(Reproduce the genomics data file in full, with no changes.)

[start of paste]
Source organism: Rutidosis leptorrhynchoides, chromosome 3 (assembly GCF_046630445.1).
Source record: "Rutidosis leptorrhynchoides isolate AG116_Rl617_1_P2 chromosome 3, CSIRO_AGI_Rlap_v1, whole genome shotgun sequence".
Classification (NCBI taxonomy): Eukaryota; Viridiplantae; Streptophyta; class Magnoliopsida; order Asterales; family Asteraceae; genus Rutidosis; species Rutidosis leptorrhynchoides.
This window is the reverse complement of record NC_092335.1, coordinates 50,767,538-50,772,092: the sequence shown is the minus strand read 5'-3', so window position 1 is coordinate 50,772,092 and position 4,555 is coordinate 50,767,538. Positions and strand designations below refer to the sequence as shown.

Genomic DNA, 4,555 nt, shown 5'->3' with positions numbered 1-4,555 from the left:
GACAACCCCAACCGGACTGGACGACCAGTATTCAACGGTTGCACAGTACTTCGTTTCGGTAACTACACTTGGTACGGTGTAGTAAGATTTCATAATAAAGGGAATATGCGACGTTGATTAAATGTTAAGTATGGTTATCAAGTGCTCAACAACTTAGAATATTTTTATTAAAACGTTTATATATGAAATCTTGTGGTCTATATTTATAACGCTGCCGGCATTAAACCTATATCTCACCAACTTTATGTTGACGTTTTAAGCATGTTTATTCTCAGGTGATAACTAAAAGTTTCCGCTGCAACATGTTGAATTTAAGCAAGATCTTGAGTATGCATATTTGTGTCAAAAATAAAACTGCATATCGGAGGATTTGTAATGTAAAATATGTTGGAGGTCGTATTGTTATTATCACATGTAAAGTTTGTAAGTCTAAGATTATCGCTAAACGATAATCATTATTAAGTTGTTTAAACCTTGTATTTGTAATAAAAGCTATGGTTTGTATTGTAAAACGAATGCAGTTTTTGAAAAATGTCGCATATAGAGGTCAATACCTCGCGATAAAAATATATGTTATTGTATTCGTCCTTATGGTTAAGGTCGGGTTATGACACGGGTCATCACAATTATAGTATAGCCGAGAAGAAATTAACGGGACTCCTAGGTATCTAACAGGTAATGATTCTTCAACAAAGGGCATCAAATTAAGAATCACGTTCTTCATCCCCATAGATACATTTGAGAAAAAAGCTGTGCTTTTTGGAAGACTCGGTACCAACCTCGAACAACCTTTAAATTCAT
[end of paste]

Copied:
Source organism: Rutidosis leptorrhynchoides, chromosome 3 (assembly GCF_046630445.1).
Source record: "Rutidosis leptorrhynchoides isolate AG116_Rl617_1_P2 chromosome 3, CSIRO_AGI_Rlap_v1, whole genome shotgun sequence".
Classification (NCBI taxonomy): Eukaryota; Viridiplantae; Streptophyta; class Magnoliopsida; order Asterales; family Asteraceae; genus Rutidosis; species Rutidosis leptorrhynchoides.
This window is the reverse complement of record NC_092335.1, coordinates 50,767,538-50,772,092: the sequence shown is the minus strand read 5'-3', so window position 1 is coordinate 50,772,092 and position 4,555 is coordinate 50,767,538. Positions and strand designations below refer to the sequence as shown.

Genomic DNA, 4,555 nt, shown 5'->3' with positions numbered 1-4,555 from the left:
GACAACCCCAACCGGACTGGACGACCAGTATTCAACGGTTGCACAGTACTTCGTTTCGGTAACTACACTTGGTACGGTGTAGTAAGATTTCATAATAAAGGGAATATGCGACGTTGATTAAATGTTAAGTATGGTTATCAAGTGCTCAACAACTTAGAATATTTTTATTAAAACGTTTATATATGAAATCTTGTGGTCTATATTTATAACGCTGCCGGCATTAAACCTATATCTCACCAACTTTATGTTGACGTTTTAAGCATGTTTATTCTCAGGTGATAACTAAAAGTTTCCGCTGCAACATGTTGAATTTAAGCAAGATCTTGAGTATGCATATTTGTGTCAAAAATAAAACTGCATATCGGAGGATTTGTAATGTAAAATATGTTGGAGGTCGTATTGTTATTATCACATGTAAAGTTTGTAAGTCTAAGATTATCGCTAAACGATAATCATTATTAAGTTGTTTAAACCTTGTATTTGTAATAAAAGCTATGGTTTGTATTGTAAAACGAATGCAGTTTTTGAAAAATGTCGCATATAGAGGTCAATACCTCGCGATAAAAATATATGTTATTGTATTCGTCCTTATGGTTAAGGTCGGGTTATGACACGGGTCATCACAATTATAGTATAGCCGAGAAGAAATTAACGGGACTCCTAGGTATCTAACAGGTAATGATTCTTCAACAAAGGGCATCAAATTAAGAATCACGTTCTTCATCCCCATAGATACATTTGAGAAAAAAGCTGTGCTTTTTGGAAGACTCGGTACCAACCTCGAACAACCTTTAAATTCAT